The Number of Tribally-Owned Cannabis Businesses Increases by 25% Since the Beginning of 2023

The Number of Tribally-Owned Cannabis Businesses Increases by 25% Since the Beginning of 2023

The strong growth reflects a commitment by several native indigenous nations to expand their economies, affirm their sovereignty, and capture the first-to-market advantage in certain states.

New and emerging markets are often characterized by maverick individuals or groups that recognize the overwhelming economic potential of the developing sector and seize the chance to enter the industry at its genesis, thereby establishing an advantage over their competition.

During the internet boom of the late 1990s and early 2000s, dozens of start-ups and aspiring “dot coms” vied to control the mysterious and nebulous information super highway. However, only a few of those original pioneers survived and became synonymous with the now-ubiquitous, trillion-dollar industry.

Many of those titans of technology primarily succeeded because they were the first to market when attempting to establish a foothold in the, at times, bewildering frontier of servers, programming languages, and confused consumers. Google, Facebook, Twitter, and others toppled their largely forgotten and embittered competitors not so much because they had the best technology or products but because they were first and familiar.

Much of that same intrigue and industry drama is now playing out in the highly competitive and equally mystifying world of medicinal and recreational cannabis. While the diversity and technical ingenuity necessary to procure high-quality and distinctive cannabis product offerings can be complicated and intensely nuanced, most consumers tend to go with whoever opens first and provides the desired items at reasonable prices.

One group of Americans keen to incorporate that strategy of being first is the wildly diverse and business-savvy Native American community. According to MJBiz Daily, as of May 2024, there are now 57 tribally owned medical marijuana dispensaries and adult-use stores in nine states. 

That number represents a roughly 25% increase since January 2023, with many businesses located on tribal lands and some on non-tribal land.

Because native tribes are sovereign nations, their cannabis laws tend to differ from state statutes. They can sometimes be more restrictive, but in most cases, tribal laws tend to be more permissive than those legislated by the state.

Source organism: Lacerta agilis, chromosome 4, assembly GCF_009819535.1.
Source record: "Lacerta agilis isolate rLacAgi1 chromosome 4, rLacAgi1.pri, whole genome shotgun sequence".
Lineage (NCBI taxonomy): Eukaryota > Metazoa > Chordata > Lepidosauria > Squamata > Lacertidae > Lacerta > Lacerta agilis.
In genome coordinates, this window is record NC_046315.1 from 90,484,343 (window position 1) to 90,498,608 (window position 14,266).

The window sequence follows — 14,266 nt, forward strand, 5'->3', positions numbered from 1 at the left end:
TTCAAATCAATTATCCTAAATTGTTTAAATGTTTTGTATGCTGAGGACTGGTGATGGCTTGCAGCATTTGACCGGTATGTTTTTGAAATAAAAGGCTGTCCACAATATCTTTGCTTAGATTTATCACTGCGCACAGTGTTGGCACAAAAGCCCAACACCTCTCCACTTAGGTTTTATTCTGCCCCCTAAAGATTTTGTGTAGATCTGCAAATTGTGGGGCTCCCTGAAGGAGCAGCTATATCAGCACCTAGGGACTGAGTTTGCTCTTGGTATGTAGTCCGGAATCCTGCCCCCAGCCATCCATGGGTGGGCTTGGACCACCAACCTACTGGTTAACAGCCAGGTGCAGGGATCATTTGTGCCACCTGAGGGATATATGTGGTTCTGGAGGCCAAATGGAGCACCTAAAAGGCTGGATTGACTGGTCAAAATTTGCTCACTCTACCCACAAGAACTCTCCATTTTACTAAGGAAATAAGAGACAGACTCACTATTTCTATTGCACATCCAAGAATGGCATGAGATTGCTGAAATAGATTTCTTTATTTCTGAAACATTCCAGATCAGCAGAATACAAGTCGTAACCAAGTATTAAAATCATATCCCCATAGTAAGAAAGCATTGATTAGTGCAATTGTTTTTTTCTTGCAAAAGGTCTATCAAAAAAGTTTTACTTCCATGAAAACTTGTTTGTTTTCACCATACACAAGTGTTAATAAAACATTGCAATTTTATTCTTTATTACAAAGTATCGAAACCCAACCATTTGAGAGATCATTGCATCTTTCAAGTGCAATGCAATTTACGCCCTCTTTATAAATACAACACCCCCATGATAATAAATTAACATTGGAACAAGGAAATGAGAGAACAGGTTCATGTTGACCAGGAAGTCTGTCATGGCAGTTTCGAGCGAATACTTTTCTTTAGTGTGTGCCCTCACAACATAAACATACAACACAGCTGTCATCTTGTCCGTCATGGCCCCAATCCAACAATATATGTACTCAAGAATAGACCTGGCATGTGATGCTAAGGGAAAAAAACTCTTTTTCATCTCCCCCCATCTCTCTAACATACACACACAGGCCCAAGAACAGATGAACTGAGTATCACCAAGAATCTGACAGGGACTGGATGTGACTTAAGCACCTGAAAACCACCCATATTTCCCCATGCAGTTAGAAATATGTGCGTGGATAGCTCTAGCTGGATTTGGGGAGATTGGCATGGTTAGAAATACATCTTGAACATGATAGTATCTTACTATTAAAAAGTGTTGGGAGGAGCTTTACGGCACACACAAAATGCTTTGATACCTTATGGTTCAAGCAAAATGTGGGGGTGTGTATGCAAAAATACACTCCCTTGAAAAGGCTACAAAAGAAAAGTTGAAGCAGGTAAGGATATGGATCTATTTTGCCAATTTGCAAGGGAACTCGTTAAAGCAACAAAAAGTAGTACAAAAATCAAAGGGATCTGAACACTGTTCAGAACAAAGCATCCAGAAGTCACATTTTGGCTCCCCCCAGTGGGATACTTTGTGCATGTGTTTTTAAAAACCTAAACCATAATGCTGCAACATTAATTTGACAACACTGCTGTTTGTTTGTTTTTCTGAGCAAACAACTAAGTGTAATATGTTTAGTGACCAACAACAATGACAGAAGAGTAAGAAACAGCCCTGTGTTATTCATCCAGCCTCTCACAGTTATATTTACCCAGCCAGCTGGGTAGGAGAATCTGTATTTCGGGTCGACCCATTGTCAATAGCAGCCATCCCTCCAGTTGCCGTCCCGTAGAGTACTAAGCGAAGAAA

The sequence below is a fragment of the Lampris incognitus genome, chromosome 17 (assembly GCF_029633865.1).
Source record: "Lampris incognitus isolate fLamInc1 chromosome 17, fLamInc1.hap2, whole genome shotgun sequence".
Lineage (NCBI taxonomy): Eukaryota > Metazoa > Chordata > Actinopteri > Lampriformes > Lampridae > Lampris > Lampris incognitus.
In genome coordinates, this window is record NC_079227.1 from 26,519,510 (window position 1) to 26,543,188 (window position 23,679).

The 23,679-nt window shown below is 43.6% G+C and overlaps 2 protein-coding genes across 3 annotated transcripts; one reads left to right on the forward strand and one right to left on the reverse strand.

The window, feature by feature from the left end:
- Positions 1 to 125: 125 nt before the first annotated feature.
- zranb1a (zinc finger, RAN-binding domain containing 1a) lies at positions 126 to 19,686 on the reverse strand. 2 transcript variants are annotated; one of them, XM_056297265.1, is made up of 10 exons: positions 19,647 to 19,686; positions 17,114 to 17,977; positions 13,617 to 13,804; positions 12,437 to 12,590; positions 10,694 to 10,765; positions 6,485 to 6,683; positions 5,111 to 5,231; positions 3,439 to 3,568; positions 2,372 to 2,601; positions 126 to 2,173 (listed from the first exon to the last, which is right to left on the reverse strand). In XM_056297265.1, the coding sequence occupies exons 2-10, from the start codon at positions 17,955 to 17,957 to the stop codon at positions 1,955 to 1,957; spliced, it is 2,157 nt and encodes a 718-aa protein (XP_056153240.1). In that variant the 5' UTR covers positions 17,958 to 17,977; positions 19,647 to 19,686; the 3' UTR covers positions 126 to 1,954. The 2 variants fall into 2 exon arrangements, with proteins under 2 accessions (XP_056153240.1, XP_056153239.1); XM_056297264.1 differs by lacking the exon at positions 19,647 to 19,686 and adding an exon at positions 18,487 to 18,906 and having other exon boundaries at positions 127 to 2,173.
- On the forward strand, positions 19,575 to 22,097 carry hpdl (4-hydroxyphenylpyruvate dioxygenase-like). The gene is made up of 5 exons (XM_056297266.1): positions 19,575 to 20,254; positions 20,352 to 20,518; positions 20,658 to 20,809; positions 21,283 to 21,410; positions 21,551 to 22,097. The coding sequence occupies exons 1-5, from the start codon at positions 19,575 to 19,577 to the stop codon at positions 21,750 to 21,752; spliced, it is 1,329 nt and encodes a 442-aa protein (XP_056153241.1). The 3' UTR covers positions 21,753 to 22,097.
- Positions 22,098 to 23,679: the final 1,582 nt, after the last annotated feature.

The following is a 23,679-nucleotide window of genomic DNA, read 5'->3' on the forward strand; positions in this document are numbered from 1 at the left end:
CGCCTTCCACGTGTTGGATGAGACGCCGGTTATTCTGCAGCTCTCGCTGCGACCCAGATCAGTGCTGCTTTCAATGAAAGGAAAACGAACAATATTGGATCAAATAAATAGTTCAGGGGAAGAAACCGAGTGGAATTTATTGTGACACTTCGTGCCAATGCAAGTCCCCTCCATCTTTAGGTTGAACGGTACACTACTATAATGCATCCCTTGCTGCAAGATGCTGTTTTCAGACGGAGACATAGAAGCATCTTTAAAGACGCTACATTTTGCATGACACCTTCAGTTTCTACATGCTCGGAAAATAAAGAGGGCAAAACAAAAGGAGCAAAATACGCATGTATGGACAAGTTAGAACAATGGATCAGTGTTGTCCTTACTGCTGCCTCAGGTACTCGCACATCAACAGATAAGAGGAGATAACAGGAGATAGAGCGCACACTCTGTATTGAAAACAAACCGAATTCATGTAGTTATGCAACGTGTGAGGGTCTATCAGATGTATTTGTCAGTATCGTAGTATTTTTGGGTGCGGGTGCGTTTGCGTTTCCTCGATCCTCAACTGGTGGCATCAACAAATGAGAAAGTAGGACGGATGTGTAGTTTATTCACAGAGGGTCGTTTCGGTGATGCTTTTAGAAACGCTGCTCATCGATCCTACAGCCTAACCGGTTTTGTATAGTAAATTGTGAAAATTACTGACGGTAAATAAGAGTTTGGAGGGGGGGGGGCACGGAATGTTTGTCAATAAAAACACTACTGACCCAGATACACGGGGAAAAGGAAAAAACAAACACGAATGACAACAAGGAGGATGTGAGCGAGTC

While a majority of tribal cannabis retailers sell adult-use products, many also provide medical marijuana programs to cardholding patients. For example, two tribal dispensaries in South Dakota and one in North Carolina currently offer medicinal cannabis exclusively.

Other notable statistics concerning Native American cannabis sales include:

  • 75% of tribes with marijuana retail businesses also own and operate casinos (19 of the 57 retailers mentioned above are located near a tribal casino).
  • Washington has the most tribal retailers (23) and the most tribes operating shops (18).
  • Nevada is second, with ten tribal stores owned by eight different tribes.
  • Most tribally-owned dispensaries are located in states with some form of state-regulated cannabis sales.

One notable exception to that last statistic is the Eastern Band of Cherokee Indians, which opened a massive 10,000-square-foot facility, complete with three drive-thru windows, a flower room, a kitchen for producing edibles, a glass-accessories shop, and a spacious retail floor with an array of budtender stations this past 4/20. 

The new store is the only legal dispensary in North Carolina, where both adult-use and medicinal marijuana are illegal outside of the tribe’s jurisdiction.

Other states with relatively new and emerging tribal markets include Minnesota and New York. In May 2023, the Minnesota state legislature passed a measure legalizing adult-use cannabis in the North Star state. However, licensed and regulated sales are not expected to begin until Spring 2025 at the earliest.

To fill the gap during that interim period, several Native American tribes, including the Red Lake and White Earth Nations, have opened and begun operating adult-use dispensaries to service the needs of eager cannabis customers in the northern part of the state.

In addition, the Mille Lacs Band of Ojibwe, located closer to the Twin Cities, is building a gigantic 50,000-square-foot cannabis cultivation facility as part of a seed-to-sale operation to capitalize on the much-anticipated demand. Likewise, the Prairie Island Indian Community will open a new recreational marijuana dispensary sometime this summer.

In New York, where the rollout of its adult-use cannabis market has been characterized as a “disaster” by the state’s governor, native tribes have opened three tribally-run stores since January 2023. Those sovereign nations opening stores include the Shinnecock Indian Nation, which opened Little Beach Harvest on tribal land in the Hamptons late last year, the Cayuga Nations, the Oneida Indian Nation, and the Seneca Nation.

With the U.S. government recognizing 574 Native American tribes, of which 350 are in the contiguous 48 states, the potential for even more expansion and growth is considerable.

While politicians and interest groups battle over legalization statutes and ballot initiatives in the remaining 25 states without legal recreational sales, millions (soon to be billions) of dollars are going directly to the coffers of Native Tribes willing to use their sovereign state status to grow their economies, without the shackles of partisan bickering and deep-pocketed political puppeteers.